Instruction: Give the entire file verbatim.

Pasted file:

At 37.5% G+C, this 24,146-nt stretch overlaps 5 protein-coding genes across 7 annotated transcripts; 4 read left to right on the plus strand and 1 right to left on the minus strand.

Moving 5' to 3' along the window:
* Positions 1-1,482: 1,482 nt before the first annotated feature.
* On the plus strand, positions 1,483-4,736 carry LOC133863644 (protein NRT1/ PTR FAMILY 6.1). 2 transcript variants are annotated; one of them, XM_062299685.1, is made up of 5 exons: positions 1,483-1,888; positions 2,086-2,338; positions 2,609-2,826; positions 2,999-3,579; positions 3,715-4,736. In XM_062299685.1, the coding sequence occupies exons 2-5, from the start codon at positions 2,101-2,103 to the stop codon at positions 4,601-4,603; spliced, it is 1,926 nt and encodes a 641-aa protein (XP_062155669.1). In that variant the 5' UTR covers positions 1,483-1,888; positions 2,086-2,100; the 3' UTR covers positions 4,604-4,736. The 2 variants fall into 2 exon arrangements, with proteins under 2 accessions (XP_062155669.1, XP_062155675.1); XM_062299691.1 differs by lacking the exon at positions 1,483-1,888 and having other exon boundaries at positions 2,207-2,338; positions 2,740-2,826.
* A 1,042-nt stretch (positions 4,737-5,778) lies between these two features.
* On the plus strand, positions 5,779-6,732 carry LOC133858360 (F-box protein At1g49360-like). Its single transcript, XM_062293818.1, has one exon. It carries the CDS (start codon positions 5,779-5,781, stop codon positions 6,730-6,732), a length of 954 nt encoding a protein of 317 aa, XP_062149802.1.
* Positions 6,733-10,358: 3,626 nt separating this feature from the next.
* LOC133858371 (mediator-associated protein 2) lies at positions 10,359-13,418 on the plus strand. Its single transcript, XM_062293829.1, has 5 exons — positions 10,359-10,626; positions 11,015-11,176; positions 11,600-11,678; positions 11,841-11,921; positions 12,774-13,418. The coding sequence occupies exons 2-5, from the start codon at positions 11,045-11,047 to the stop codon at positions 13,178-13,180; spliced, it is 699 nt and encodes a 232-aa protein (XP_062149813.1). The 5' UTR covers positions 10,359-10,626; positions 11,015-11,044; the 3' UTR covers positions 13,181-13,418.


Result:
At 37.5% G+C, this 24,146-nt stretch overlaps 5 protein-coding genes across 7 annotated transcripts; 4 read left to right on the plus strand and 1 right to left on the minus strand.

Moving 5' to 3' along the window:
* Positions 1-1,482: 1,482 nt before the first annotated feature.
* On the plus strand, positions 1,483-4,736 carry LOC133863644 (protein NRT1/ PTR FAMILY 6.1). 2 transcript variants are annotated; one of them, XM_062299685.1, is made up of 5 exons: positions 1,483-1,888; positions 2,086-2,338; positions 2,609-2,826; positions 2,999-3,579; positions 3,715-4,736. In XM_062299685.1, the coding sequence occupies exons 2-5, from the start codon at positions 2,101-2,103 to the stop codon at positions 4,601-4,603; spliced, it is 1,926 nt and encodes a 641-aa protein (XP_062155669.1). In that variant the 5' UTR covers positions 1,483-1,888; positions 2,086-2,100; the 3' UTR covers positions 4,604-4,736. The 2 variants fall into 2 exon arrangements, with proteins under 2 accessions (XP_062155669.1, XP_062155675.1); XM_062299691.1 differs by lacking the exon at positions 1,483-1,888 and having other exon boundaries at positions 2,207-2,338; positions 2,740-2,826.
* A 1,042-nt stretch (positions 4,737-5,778) lies between these two features.
* On the plus strand, positions 5,779-6,732 carry LOC133858360 (F-box protein At1g49360-like). Its single transcript, XM_062293818.1, has one exon. It carries the CDS (start codon positions 5,779-5,781, stop codon positions 6,730-6,732), a length of 954 nt encoding a protein of 317 aa, XP_062149802.1.
* Positions 6,733-10,358: 3,626 nt separating this feature from the next.
* LOC133858371 (mediator-associated protein 2) lies at positions 10,359-13,418 on the plus strand. Its single transcript, XM_062293829.1, has 5 exons — positions 10,359-10,626; positions 11,015-11,176; positions 11,600-11,678; positions 11,841-11,921; positions 12,774-13,418. The coding sequence occupies exons 2-5, from the start codon at positions 11,045-11,047 to the stop codon at positions 13,178-13,180; spliced, it is 699 nt and encodes a 232-aa protein (XP_062149813.1). The 5' UTR covers positions 10,359-10,626; positions 11,015-11,044; the 3' UTR covers positions 13,181-13,418.